Morphine Addiction
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Morphine Addiction & Withdrawal Effects

Morphine is one of the most abused drug substances in the world.

According to the International Journal of Molecular Sciences (IJMS), morphine’s high rate of abuse potential is closely associated with the chronically high frequency of its administration.

Morphine and its opiate counterparts have highly addictive properties that, without careful medical supervision, can lead to tolerance, dependence, addiction, and even death. 

What is Morphine? 

Morphine is a pain-relieving medication that falls under the opioid class of drugs. This classification includes illegal forms of opioids such as heroin, synthetic forms like fentanyl, and pain relievers available by legal medical prescription such as oxycodone, hydrocodone, codeine, morphine, and many others.

In its proper medical application, a doctor will prescribe morphine to treat moderate-to-severe pain. A patient may receive morphine in the form of a pill or swallowable liquid. It may also be applied intravenously, but this usually occurs in a hospital setting. 

What is Morphine Used For? 

In its proper medical application, a doctor will prescribe morphine to treat moderate-to-severe pain.

Morpheus, the Greek god of dreams, is credited with the origin of morphine’s name due to the “dream-like state” that users report experiencing.

Morphine relieves pain by causing a flood of dopamine in the brain’s reward center. This dopamine release causes a euphoric high, which encourages morphine addiction. People who exceed their prescription limits or use morphine for non-medical purposes are more likely to become addicted to an illegal opiate like heroin.

Whether because the prescription runs out, they’ve built a tolerance to the current dosage, or are already showing signs of addiction, morphine abusers often turn to street heroin sellers to get an immediate or stronger high. 

Addiction–also known as “substance use disorder” (SUD)–is classified as a chronic recurrent disease of the central nervous system (CNS) which leads to personality disorders, co-morbidities and premature death.

SUD develops as a result of long-term administration of substances with abuse potential and includes physical addiction and/or psychological dependence. Psychological dependence is compulsive drug use to improve the perception of well-being whereas physical addiction means the cells can’t function without the drug they have become accustomed to.

While most people take morphine to experience the “desirable” side effects (pain relief, euphoria, etc.), it is all too easy to overdose by accident. If you see a loved one or anyone near you exhibiting any of the following signs of overdose, call 911:

  • Extremely pale skin that feels clammy to the touch
  • Body goes limp
  • Fingernails or lips have a purple or blue color
  • Vomiting or gurgling noises
  • Unable to respond or wake up
  • Slowing or stopping of breathing/heartbeat 

Signs of a morphine overdose: Extremely pale skin that feels clammy to the touch Body goes limp Fingernails or lips have a purple or blue color Vomiting or gurgling noises Unable to respond or wake up Slowing or stopping of breathing/heartbeat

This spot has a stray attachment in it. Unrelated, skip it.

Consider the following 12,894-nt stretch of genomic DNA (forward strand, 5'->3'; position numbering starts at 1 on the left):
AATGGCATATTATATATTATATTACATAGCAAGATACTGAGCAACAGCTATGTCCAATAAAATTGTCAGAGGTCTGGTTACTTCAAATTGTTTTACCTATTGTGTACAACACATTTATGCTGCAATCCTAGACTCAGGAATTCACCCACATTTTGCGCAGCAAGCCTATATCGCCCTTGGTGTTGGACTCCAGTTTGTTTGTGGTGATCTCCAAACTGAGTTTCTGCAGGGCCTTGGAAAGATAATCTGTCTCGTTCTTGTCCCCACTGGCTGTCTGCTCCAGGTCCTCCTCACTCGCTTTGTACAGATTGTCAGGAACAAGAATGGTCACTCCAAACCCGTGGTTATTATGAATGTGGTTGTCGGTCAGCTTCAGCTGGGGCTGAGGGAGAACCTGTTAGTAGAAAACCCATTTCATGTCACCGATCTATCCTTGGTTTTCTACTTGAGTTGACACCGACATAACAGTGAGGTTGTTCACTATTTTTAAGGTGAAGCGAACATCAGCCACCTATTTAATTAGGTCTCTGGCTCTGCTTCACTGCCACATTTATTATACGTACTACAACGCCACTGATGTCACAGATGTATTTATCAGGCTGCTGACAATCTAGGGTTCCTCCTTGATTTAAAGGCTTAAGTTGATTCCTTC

How Long Does Morphine Last? 

The average morphine half life is about 2-3 hours. It takes several half-lives for the drug to be completely eliminated from the body, so 12 hours is a usual amount of time for morphine to be out of the blood.

Someone taking morphine will usually feel its effects within 30-60 minutes after oral ingestion. It generally wears off by about 4-6 hours after dose. Some extended-release formulas may not wear off until closer to 8-12 hours later. 

What Are the Symptoms of Morphine Withdrawal? 

It is extremely important to communicate frequently and clearly with your doctor about how you’re feeling while taking morphine. If you do need to stop taking it, do not do so abruptly. In order to reduce or avoid unpleasant withdrawal symptoms, your doctor can help you slowly reduce dosage over time in a process called “tapering.”

Morphine withdrawal symptoms can begin within the first 24 hours after the last dose. Withdrawal occurs when the body establishes a dependence on the drug, but this usually doesn’t develop until after several weeks of use. 

Initial symptoms after you stop using the drug might include:

  • muscle aches
  • restlessness
  • anxiety
  • lacrimation (eyes tearing up)
  • runny nose
  • excessive sweating
  • inability to sleep
  • yawning very often

Later symptoms–which can be more intense–begin after the first 24 hours and may be: 

  • diarrhea
  • abdominal cramping
  • goose bumps on the skin
  • nausea and vomiting
  • dilated pupils and possibly blurry vision
  • rapid heartbeat
  • high blood pressure

Morphine withdrawal symptoms can begin within the first 24 hours after the last dose was taken.

Morphine withdrawal symptoms, though they can be unpleasant and painful, usually begin to improve within 72 hours. Within a week you should notice a significant decrease in the acute effects. Still, rapid (or “cold turkey”) detox is not recommended. 

Morphine Addiction Recovery Treatment

While rest, plenty of fluids, & acetaminophen or aspirin can help address mild withdrawal,  more intense withdrawal symptoms may require hospitalization and other medications. 

Overcoming long-term addiction requires a little more care. The main treatment for prescription opioid addiction is medication-assisted treatment (MAT), which combines counseling and community support with medicines to moderate the withdrawal process.

If you or a loved one is suffering from morphine addiction, give us a call to see how we can empower you to help stop drug use and learn to thrive without opiates.